Coldplay are back with two new tracks! All the way from 1919, if the posters (above), quaint local newspaper classifieds and arch, typewritten notes teasing their return are to be believed. But – surprise! – these tracks find Coldplay sounding both modern – riding the nu-jazz wave – and classic, like your dad’s Top Gear car CD, and sounding as assured as they ever have done.
Of the two new songs unveiled today (October 24), ‘Orphans’ is the most typically Coldplay-y in that we have your average straining-on-the-bog vocal from Chris Martin and that mood of euphoria tinged with a bit of the bittersweet that they’ve made their own. But this is Coldplay – for a long time now one of the world’s biggest rock bands – sounding more like a big rock band than they have before. So we have ‘Sympathy For The Devil’-style “whoop woo“s via The Rolling Stones, a guitar groove that brings to mind ‘Jessica’ by The Allman Brothers and the feeling of an early Fleetwood Mac jam. Those posters may have shown the band posing in what purports to be 1919; here it feels like they’re beaming in from 1973 instead, in the best possible way.
‘Arabesque’, meanwhile, is all about the mood – the mood largely being that of Stone Roses’s ‘Love Spreads’. It has a shuffling beat, itchy guitars and more than a touch of the ol’ Manc swagger (well, they did go to university up there). It finds Coldplay in less familiar territory than ‘Orphans’, in that it has French vocals (tres bon, Chris!) and a sax freakout that shifts the song into a modern jazz piece that couldn’t be more in tune with the nu-jazz zeitgeist (think: Comet Is Coming, Kokokokoko, Sons Of Kemet) if it tried. Which evidently it did. It’s the kind of song that might have Noel Gallagher wondering why he hadn’t written it first – it’s exactly the kind of grown-up experimental rock Gallagher senior has been threatening to make for years.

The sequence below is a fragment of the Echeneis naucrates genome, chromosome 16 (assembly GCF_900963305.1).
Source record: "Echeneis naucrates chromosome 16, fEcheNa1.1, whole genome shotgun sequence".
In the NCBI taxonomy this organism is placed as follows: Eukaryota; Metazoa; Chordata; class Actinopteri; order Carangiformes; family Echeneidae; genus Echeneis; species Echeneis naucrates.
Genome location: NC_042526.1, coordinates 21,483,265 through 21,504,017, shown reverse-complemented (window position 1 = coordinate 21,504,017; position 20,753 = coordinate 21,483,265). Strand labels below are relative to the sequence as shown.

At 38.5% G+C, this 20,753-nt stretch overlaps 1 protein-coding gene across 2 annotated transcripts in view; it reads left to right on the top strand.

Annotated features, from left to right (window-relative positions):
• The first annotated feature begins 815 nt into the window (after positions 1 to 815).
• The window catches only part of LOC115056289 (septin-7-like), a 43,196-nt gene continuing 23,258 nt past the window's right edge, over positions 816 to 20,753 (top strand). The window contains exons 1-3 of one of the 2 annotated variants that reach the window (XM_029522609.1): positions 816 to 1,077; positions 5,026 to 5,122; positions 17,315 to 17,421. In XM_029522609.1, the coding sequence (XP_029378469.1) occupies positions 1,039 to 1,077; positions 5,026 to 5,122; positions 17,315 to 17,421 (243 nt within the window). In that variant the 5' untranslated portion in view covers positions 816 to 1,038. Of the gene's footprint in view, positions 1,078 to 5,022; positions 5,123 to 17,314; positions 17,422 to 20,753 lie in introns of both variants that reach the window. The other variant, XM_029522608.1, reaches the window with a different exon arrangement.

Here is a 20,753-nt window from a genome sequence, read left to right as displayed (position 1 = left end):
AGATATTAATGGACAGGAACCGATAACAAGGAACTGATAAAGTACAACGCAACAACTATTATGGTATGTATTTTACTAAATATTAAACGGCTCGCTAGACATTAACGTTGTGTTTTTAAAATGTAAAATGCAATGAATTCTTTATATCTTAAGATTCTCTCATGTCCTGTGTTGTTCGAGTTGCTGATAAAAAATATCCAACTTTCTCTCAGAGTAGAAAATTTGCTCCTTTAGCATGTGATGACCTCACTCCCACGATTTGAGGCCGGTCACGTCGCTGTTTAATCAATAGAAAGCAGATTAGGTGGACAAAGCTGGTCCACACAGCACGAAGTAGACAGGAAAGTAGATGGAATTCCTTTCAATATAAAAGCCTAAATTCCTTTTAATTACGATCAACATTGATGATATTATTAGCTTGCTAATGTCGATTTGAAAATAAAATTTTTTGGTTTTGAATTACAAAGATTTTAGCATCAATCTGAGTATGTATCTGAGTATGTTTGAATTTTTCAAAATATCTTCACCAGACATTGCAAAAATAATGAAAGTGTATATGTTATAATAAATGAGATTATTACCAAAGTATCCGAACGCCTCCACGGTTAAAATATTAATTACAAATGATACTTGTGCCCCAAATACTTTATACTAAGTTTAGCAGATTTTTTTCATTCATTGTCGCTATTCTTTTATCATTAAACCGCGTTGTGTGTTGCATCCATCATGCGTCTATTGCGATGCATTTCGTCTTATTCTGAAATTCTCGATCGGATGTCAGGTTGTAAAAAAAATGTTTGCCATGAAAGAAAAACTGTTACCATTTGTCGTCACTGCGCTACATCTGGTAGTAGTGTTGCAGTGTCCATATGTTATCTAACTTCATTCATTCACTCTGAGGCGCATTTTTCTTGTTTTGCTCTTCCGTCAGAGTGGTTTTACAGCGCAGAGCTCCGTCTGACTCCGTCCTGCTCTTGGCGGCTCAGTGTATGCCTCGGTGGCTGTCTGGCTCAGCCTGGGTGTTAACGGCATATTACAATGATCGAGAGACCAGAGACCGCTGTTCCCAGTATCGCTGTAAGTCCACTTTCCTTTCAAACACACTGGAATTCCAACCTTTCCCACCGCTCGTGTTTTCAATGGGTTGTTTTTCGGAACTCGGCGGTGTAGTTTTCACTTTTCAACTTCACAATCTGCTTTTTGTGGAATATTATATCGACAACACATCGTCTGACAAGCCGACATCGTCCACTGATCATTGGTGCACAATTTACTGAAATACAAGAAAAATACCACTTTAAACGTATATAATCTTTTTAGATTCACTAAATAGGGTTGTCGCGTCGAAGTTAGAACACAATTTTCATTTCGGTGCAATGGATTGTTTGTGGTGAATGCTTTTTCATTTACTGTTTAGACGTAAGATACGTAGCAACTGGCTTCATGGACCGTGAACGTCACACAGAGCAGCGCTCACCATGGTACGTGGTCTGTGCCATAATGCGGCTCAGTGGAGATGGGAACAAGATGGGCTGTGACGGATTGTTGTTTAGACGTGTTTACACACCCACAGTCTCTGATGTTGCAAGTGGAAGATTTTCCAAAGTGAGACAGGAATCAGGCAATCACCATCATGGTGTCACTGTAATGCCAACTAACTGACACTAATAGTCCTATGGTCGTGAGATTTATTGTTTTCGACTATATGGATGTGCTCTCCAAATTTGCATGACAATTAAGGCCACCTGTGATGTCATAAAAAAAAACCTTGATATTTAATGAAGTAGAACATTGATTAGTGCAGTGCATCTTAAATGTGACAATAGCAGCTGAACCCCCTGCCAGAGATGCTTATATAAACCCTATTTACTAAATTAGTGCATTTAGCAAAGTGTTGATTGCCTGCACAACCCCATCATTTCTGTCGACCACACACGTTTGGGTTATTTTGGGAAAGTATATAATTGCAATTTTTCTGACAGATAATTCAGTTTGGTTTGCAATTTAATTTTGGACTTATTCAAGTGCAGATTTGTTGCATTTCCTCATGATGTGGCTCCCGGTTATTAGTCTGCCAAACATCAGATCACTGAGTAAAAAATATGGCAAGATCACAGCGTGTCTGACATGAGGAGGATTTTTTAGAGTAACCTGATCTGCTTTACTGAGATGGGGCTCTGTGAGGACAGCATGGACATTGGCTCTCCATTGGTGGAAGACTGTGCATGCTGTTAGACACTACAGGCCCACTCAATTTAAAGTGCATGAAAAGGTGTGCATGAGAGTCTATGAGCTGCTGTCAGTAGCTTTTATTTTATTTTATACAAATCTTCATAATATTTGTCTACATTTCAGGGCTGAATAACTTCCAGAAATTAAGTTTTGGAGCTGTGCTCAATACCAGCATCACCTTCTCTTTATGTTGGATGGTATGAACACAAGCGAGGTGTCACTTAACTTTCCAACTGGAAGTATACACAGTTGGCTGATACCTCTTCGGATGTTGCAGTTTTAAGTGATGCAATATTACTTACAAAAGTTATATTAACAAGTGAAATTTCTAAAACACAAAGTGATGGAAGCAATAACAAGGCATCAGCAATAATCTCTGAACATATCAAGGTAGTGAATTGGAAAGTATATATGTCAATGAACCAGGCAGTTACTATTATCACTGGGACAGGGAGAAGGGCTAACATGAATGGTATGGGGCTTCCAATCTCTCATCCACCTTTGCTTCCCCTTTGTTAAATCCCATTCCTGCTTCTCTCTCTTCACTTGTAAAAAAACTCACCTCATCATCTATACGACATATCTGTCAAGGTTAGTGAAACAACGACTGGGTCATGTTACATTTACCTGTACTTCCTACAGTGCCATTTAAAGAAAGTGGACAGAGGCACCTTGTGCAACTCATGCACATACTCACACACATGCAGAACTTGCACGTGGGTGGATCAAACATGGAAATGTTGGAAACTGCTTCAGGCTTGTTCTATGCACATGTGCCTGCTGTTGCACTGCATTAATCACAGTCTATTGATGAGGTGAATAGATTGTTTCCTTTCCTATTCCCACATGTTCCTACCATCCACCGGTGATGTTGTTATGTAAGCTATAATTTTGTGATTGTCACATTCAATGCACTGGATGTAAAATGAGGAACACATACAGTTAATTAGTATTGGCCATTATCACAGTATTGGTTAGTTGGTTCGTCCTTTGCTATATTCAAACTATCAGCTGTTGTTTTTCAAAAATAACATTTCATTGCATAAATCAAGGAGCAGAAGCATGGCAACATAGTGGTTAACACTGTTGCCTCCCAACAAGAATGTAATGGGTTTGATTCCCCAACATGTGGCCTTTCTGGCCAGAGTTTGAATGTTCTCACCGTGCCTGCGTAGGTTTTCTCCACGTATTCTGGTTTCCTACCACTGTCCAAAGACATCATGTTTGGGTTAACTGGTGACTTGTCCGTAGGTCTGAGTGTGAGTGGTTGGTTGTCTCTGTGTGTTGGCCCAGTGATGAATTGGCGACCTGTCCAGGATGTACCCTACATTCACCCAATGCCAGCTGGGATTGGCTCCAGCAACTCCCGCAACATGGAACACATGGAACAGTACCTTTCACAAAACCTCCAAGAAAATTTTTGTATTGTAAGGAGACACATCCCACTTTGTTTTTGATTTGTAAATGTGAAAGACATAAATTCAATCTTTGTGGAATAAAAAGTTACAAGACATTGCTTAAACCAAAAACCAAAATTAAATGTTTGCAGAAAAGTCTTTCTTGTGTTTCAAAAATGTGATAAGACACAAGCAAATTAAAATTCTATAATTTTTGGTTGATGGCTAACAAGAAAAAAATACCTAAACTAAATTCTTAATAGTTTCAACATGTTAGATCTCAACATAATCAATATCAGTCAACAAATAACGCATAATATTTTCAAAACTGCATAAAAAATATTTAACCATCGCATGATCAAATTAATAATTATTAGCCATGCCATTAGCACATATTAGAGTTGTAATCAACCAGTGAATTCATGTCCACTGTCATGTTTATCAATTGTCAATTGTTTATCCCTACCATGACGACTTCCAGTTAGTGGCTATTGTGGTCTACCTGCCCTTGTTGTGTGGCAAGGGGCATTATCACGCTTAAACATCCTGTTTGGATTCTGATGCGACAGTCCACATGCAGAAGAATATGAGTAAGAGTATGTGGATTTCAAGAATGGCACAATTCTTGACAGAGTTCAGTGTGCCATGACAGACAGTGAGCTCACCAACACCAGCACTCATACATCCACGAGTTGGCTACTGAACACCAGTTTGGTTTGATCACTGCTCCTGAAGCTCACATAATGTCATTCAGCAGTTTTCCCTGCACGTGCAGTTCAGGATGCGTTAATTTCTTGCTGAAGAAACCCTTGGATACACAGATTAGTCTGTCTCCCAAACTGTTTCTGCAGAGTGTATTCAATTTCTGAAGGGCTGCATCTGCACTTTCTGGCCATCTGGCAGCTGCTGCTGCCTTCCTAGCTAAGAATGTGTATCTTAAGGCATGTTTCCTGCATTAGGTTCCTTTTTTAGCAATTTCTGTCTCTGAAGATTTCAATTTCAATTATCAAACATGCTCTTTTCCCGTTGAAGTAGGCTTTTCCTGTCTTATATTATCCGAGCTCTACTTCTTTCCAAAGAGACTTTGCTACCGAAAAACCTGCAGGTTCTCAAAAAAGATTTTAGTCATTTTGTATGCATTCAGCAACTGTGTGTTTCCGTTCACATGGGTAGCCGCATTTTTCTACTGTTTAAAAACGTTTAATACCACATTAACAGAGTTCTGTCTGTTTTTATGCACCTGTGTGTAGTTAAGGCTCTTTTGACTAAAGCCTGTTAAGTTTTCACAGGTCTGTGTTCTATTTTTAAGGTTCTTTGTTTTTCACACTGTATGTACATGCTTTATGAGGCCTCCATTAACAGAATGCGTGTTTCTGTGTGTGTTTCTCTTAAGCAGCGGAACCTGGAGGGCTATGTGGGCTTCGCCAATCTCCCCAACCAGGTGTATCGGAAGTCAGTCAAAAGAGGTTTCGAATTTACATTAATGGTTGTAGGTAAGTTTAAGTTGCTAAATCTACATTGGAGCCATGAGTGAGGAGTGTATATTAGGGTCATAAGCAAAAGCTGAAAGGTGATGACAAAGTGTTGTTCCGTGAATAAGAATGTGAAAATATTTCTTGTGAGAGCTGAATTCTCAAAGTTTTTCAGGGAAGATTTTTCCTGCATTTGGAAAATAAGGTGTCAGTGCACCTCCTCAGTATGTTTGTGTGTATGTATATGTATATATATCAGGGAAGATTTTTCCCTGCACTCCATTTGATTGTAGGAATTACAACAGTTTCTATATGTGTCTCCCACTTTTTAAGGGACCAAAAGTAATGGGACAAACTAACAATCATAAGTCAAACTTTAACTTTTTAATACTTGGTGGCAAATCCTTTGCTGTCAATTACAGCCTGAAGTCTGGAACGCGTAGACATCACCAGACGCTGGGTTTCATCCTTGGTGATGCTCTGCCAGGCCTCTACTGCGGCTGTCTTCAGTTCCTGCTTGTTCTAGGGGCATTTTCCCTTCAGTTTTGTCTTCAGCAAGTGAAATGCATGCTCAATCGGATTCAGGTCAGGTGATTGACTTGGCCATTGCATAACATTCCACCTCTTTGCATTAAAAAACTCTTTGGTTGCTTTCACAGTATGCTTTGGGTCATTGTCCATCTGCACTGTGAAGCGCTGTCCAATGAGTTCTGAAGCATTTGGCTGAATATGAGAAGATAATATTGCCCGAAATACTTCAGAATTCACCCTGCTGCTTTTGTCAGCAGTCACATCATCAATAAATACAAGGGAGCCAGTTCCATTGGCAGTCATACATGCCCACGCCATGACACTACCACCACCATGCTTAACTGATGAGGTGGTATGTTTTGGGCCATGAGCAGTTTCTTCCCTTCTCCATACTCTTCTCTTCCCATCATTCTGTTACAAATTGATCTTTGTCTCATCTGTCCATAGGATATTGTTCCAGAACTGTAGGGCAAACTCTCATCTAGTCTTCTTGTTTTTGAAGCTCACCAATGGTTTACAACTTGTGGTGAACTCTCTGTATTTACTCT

Seeing how musicians react to the global clusterfuck situation we find ourselves in is an interesting sport these days. And Coldplay, of all bands, have more right to return with a triple concept album about sinking ship Britain being swallowed by the rising tides and crashing waves of climate change than most, having long between outspoken about the environment and social justice. Chris Martin today described the album as “our reaction to the perceived negativity that’s everywhere. And there is a lot of trouble, but there’s also so much positivity and so much great life happening. So in a way, it’s just trying to make sense of things, saying what we feel and what we see.”
Interestingly, these tracks promise nuance, a rounded picture and an album that will surprise and delight. Which, in these days of polarised arguments and shouting and the endless noise of this total cuntopia we live in… sounds pretty good. Maybe this was the point of Coldplay all along.